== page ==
Achieving Peak Performance in High Stress Situations
Performing Under Pressure
“Performing Under Pressure” by Weisenger and Pawliw is a great book for the work that done in organizational coaching. The premise of the book is that people seem to perpetuate the myth that we perform performance is better under pressure without recognizing the negative outcomes for allowing oneself to live in these pressure situations. In order to examine the impact of pressure on our performance, we must distinguish between pressure and stress. Weisenger and Pawliw suggest that stress becomes pressure when the results matter. They also differentiate between stress and pressure based upon the anticipated outcome. With stress, reduction is the goal. However, with pressure, success is the goal. This is a key differentiator as our success will be dependent upon our ability to distinguish between pressure and stress and react appropriately to stress.
The major determinants for performing under pressure include; the outcome is important, the outcome is uncertain, and/or you are being judged on the outcome. When we are feeling out of control with a task that we have to perform, we become more and more anxious as uncertainty about the result or outcome rises. What are the facts about performance under pressure? The first fact we need to examine is that pressure is the enemy of success. There is an abundance of information about success available and nowhere in that information is it recommended that we put ourselves in pressurized situations in order to become more successful.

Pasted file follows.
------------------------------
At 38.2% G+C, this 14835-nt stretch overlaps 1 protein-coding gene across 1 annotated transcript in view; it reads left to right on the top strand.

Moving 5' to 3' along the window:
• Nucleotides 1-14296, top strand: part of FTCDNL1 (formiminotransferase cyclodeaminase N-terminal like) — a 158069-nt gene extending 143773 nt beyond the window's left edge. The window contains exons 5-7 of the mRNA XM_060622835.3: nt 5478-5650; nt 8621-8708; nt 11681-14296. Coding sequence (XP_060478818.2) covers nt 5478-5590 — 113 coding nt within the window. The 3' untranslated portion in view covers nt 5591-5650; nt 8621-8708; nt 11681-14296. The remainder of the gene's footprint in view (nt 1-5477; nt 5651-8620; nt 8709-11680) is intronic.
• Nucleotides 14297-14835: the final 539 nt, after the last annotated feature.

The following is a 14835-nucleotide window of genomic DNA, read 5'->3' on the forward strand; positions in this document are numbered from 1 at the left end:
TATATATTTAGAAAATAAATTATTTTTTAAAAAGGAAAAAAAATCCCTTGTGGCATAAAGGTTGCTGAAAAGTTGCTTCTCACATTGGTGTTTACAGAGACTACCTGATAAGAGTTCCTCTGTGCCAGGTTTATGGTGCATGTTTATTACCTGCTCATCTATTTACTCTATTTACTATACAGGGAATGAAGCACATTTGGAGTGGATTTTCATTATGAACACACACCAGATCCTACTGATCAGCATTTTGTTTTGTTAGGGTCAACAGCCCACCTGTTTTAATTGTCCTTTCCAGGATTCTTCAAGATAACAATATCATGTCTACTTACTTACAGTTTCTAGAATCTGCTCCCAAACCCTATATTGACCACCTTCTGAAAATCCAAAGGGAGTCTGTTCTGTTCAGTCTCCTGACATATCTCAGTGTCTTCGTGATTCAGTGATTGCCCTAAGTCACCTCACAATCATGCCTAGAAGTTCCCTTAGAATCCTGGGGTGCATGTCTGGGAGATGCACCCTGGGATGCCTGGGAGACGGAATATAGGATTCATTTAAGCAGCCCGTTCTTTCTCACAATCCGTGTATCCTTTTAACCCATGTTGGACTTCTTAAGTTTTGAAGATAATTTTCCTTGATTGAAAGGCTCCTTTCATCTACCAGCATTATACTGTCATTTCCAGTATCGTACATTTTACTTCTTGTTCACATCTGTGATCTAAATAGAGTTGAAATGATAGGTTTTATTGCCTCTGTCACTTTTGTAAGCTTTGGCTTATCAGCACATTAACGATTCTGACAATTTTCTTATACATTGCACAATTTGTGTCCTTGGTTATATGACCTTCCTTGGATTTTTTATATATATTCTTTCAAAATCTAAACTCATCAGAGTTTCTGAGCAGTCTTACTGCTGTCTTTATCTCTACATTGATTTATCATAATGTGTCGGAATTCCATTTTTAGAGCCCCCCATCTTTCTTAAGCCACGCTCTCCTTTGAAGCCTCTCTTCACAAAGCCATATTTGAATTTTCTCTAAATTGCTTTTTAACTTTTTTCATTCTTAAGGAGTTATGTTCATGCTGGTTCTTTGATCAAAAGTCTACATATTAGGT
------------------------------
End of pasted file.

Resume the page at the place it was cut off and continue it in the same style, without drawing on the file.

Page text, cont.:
The second fact is that pressure adversely impacts cognitive success. When we feel pressure we are not able to perform cognitively because our brains do not work effectively. Pressure felt as stress floods the brain with hormones that bring emotions to the forefront with logic taking a back seat. Pressure also affects cognitive success because the thoughts created from the pressure take up space in our brains and do not allow us room to think of anything else. Finally, we are less creative when working to deadlines, less effective in getting things done in a creative way and actually experience a decrease in our creativity for up to 48 hours. Being creative is sometimes our best resource for addressing both the new and old problems.
A third fact is that pressure is often camouflaged as support. Conventional tools for incenting behaviors along with cheering for the success of others can often derail another person’s success if they believe the situation to be a “make or break” moment. The human in all of us wants to be accepted and acknowledged and if we interpret a situation as risking this acceptance it may actually increase pressure on us. Knowing how a person wants to be incented or supported can go along way to remedying this situation.
Finally, we admire people who seem to rise to the occasion and function superbly under pressure. The fact is that the statistics do not bear this premise out. What the authors found is that these individuals have developed better processes for dealing with pressure and effectively apply these processes in pressure situations.